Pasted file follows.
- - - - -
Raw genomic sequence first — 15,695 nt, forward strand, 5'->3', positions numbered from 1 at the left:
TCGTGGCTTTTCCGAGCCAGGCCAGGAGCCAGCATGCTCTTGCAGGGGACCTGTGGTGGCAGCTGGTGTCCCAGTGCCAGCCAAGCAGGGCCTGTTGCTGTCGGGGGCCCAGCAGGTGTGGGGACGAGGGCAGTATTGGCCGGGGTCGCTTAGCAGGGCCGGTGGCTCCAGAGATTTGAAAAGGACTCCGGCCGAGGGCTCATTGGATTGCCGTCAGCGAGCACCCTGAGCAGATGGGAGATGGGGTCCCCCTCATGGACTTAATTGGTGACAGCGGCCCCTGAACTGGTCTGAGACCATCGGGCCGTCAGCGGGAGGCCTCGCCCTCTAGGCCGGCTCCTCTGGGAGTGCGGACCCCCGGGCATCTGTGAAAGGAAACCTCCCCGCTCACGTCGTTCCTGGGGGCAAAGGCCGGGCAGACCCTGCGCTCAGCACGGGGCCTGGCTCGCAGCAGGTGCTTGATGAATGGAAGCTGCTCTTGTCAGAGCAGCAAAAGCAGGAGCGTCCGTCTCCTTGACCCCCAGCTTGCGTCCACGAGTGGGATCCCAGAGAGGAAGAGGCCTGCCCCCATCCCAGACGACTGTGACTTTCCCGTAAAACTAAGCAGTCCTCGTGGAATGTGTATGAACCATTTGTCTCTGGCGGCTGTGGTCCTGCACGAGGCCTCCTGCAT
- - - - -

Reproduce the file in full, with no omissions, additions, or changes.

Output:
Raw genomic sequence first — 15,695 nt, forward strand, 5'->3', positions numbered from 1 at the left:
TCGTGGCTTTTCCGAGCCAGGCCAGGAGCCAGCATGCTCTTGCAGGGGACCTGTGGTGGCAGCTGGTGTCCCAGTGCCAGCCAAGCAGGGCCTGTTGCTGTCGGGGGCCCAGCAGGTGTGGGGACGAGGGCAGTATTGGCCGGGGTCGCTTAGCAGGGCCGGTGGCTCCAGAGATTTGAAAAGGACTCCGGCCGAGGGCTCATTGGATTGCCGTCAGCGAGCACCCTGAGCAGATGGGAGATGGGGTCCCCCTCATGGACTTAATTGGTGACAGCGGCCCCTGAACTGGTCTGAGACCATCGGGCCGTCAGCGGGAGGCCTCGCCCTCTAGGCCGGCTCCTCTGGGAGTGCGGACCCCCGGGCATCTGTGAAAGGAAACCTCCCCGCTCACGTCGTTCCTGGGGGCAAAGGCCGGGCAGACCCTGCGCTCAGCACGGGGCCTGGCTCGCAGCAGGTGCTTGATGAATGGAAGCTGCTCTTGTCAGAGCAGCAAAAGCAGGAGCGTCCGTCTCCTTGACCCCCAGCTTGCGTCCACGAGTGGGATCCCAGAGAGGAAGAGGCCTGCCCCCATCCCAGACGACTGTGACTTTCCCGTAAAACTAAGCAGTCCTCGTGGAATGTGTATGAACCATTTGTCTCTGGCGGCTGTGGTCCTGCACGAGGCCTCCTGCAT